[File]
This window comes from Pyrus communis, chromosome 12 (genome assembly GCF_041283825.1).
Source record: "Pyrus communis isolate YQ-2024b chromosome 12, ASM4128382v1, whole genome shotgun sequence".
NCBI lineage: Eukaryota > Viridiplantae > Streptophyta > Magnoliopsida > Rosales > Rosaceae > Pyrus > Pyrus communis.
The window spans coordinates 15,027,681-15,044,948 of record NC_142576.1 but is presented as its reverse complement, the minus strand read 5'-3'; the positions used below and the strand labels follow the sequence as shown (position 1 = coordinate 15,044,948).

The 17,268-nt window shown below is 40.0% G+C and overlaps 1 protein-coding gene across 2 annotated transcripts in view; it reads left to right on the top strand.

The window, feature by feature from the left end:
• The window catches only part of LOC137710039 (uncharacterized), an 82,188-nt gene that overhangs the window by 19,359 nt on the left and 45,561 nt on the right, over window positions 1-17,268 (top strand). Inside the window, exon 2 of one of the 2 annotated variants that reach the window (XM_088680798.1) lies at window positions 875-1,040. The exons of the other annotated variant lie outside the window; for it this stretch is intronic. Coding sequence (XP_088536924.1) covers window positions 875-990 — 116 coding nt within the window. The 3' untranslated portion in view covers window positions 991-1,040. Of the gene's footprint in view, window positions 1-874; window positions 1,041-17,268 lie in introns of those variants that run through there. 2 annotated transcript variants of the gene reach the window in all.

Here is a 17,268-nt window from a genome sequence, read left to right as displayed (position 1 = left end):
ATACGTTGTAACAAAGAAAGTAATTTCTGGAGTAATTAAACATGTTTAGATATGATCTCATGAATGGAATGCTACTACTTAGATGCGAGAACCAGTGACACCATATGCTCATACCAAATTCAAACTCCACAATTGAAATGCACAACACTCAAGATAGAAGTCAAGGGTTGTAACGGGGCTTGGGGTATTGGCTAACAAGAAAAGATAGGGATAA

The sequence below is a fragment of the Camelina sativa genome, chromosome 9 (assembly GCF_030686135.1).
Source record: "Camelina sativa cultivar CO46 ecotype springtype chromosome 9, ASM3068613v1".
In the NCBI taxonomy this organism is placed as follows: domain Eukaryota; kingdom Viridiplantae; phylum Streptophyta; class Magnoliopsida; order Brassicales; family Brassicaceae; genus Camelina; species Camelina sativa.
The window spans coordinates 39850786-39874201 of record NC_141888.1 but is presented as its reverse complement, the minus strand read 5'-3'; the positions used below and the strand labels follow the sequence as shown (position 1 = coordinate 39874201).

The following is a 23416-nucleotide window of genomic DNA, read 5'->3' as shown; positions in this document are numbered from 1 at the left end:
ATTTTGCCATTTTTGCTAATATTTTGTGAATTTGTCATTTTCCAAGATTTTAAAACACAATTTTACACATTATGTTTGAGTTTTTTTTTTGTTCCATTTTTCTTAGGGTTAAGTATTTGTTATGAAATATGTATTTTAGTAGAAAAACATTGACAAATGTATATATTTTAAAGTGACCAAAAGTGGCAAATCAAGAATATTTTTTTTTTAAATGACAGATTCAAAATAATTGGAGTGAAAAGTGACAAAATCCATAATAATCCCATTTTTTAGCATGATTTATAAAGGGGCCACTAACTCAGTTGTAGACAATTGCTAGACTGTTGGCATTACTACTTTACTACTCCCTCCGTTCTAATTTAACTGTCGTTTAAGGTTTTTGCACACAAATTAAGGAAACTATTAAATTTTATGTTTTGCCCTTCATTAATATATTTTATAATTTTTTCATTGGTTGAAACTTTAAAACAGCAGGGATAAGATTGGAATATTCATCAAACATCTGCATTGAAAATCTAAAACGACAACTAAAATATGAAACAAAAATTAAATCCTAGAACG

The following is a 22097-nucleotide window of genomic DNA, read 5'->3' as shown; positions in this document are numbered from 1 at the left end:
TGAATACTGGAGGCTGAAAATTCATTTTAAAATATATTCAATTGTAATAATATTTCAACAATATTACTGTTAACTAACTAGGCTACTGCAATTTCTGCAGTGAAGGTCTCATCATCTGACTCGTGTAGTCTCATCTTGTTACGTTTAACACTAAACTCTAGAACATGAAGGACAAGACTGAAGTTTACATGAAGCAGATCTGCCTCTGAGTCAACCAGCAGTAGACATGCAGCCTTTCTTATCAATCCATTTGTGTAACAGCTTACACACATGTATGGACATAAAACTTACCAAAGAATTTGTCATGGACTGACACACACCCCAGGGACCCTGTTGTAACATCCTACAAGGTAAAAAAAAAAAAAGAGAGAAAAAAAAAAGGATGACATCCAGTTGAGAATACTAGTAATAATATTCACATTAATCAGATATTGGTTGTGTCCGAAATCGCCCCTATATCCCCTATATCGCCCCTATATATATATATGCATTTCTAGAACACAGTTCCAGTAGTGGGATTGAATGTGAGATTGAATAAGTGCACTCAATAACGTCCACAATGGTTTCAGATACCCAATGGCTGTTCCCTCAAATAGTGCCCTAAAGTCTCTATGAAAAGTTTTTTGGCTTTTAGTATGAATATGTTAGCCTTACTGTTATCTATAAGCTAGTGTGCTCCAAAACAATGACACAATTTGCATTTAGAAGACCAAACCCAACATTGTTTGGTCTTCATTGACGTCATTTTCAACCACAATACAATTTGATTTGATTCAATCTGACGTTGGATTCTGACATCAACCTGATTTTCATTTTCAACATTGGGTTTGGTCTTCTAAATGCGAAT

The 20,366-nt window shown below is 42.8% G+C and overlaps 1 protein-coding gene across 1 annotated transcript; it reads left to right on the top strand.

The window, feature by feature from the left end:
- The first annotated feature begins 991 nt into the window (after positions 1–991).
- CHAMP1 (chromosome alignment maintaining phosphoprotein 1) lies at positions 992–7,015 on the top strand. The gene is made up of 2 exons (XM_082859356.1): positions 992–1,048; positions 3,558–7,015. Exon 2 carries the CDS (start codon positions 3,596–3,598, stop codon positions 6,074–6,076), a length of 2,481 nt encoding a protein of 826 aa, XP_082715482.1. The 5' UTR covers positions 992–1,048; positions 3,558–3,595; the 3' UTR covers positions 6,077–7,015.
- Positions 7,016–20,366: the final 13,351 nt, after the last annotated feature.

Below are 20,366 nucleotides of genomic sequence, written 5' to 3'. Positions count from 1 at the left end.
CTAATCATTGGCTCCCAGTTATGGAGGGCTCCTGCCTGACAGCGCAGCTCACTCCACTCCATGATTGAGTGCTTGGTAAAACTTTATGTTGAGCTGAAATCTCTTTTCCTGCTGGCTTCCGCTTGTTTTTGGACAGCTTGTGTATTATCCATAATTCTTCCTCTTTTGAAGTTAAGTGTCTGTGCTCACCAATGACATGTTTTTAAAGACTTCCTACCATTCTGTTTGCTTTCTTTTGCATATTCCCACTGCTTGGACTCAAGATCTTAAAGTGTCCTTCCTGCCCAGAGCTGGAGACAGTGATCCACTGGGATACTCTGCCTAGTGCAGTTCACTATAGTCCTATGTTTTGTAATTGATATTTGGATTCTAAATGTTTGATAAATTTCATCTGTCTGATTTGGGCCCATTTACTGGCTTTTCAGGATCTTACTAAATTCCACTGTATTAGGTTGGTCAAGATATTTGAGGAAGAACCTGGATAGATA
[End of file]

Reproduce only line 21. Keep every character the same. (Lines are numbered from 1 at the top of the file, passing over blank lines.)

- CHAMP1 (chromosome alignment maintaining phosphoprotein 1) lies at positions 992–7,015 on the top strand. The gene is made up of 2 exons (XM_082859356.1): positions 992–1,048; positions 3,558–7,015. Exon 2 carries the CDS (start codon positions 3,596–3,598, stop codon positions 6,074–6,076), a length of 2,481 nt encoding a protein of 826 aa, XP_082715482.1. The 5' UTR covers positions 992–1,048; positions 3,558–3,595; the 3' UTR covers positions 6,077–7,015.